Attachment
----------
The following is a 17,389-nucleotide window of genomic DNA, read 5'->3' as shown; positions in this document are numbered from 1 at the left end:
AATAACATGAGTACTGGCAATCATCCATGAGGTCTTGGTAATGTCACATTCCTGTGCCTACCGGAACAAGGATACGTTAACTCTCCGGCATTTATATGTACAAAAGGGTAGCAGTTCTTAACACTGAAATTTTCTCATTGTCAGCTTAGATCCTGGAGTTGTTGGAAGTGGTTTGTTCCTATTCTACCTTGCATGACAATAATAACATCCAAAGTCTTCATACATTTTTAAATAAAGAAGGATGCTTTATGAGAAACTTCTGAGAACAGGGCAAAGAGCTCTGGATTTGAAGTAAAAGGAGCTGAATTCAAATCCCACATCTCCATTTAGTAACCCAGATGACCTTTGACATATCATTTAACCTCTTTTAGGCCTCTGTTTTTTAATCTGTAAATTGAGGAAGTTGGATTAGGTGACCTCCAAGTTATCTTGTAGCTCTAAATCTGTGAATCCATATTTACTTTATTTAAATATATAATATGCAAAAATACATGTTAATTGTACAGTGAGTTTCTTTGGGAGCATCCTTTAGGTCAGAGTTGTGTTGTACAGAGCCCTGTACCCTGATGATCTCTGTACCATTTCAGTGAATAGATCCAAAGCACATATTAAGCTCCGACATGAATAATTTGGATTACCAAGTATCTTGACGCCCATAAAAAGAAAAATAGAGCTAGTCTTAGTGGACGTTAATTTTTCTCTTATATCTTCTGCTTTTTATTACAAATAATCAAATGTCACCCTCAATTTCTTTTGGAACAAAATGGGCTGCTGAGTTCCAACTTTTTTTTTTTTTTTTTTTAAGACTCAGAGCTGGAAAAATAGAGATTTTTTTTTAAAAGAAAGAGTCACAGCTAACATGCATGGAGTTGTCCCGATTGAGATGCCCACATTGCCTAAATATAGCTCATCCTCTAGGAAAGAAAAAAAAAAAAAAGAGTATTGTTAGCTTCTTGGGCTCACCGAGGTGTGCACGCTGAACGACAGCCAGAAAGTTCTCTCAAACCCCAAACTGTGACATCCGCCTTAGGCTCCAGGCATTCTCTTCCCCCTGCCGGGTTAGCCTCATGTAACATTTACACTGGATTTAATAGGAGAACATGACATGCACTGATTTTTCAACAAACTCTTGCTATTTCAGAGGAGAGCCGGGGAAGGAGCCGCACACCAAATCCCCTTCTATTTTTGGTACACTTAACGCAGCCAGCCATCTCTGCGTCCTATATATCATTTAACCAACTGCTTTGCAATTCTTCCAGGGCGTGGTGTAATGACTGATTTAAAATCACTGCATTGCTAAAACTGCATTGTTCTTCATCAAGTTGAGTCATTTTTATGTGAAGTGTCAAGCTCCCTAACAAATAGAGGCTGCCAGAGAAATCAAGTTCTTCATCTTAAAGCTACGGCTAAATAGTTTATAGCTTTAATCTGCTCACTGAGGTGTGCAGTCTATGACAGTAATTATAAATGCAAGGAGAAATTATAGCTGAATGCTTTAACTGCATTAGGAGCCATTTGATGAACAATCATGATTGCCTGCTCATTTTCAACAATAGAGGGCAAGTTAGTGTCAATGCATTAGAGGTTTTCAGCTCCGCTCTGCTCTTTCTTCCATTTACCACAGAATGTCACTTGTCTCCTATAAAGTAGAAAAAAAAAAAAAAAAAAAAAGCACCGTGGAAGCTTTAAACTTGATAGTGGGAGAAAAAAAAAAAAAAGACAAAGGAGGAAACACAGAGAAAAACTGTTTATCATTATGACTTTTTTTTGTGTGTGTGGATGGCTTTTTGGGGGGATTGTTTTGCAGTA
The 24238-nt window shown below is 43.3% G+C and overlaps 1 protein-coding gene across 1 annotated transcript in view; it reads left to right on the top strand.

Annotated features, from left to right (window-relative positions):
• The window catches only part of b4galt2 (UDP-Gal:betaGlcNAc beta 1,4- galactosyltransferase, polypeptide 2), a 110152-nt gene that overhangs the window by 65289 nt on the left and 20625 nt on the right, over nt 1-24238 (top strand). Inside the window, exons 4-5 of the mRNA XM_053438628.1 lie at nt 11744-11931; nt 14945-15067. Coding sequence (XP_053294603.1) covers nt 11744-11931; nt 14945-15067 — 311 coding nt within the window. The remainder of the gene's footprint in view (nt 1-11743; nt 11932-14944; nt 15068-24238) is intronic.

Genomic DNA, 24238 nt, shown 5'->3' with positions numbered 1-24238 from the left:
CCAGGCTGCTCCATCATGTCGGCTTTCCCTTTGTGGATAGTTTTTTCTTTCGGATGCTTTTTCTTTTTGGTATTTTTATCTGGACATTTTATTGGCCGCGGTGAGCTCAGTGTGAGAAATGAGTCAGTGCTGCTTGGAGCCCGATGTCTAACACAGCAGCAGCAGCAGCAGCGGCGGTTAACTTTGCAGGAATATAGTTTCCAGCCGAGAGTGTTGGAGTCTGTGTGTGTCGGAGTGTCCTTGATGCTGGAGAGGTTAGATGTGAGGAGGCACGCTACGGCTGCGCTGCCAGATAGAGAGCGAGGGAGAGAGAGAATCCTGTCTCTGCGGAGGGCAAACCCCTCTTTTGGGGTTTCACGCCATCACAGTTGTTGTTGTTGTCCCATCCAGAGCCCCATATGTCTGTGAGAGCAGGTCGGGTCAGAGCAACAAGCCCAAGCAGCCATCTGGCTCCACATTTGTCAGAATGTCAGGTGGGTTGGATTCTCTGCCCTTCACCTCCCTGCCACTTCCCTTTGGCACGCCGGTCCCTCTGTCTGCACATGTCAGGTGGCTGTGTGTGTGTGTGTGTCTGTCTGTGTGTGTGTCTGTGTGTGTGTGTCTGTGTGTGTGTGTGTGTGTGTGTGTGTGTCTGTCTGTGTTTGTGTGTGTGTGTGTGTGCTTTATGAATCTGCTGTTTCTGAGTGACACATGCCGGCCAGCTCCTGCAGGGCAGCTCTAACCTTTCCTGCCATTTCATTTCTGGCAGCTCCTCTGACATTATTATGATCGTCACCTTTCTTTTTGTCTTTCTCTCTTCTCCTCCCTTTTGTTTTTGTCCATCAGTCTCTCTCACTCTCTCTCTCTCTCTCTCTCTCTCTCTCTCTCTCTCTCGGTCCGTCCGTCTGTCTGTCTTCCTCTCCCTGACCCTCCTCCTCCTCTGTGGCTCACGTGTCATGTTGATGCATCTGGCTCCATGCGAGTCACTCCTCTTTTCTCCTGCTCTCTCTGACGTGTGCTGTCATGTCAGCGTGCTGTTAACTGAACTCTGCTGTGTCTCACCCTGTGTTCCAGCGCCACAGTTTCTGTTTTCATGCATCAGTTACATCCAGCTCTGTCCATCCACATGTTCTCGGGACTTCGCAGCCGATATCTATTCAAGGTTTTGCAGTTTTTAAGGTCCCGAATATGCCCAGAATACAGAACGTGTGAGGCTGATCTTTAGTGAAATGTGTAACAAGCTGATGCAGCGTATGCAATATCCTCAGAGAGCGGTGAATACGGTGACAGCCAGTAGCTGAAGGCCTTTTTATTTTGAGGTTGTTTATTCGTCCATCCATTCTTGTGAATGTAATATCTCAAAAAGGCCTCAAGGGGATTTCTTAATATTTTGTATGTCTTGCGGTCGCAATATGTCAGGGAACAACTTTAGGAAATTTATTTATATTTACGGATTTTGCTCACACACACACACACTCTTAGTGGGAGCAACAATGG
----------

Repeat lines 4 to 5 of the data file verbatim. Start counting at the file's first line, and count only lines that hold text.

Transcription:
Annotated features, from left to right (window-relative positions):
• The window catches only part of b4galt2 (UDP-Gal:betaGlcNAc beta 1,4- galactosyltransferase, polypeptide 2), a 110152-nt gene that overhangs the window by 65289 nt on the left and 20625 nt on the right, over nt 1-24238 (top strand). Inside the window, exons 4-5 of the mRNA XM_053438628.1 lie at nt 11744-11931; nt 14945-15067. Coding sequence (XP_053294603.1) covers nt 11744-11931; nt 14945-15067 — 311 coding nt within the window. The remainder of the gene's footprint in view (nt 1-11743; nt 11932-14944; nt 15068-24238) is intronic.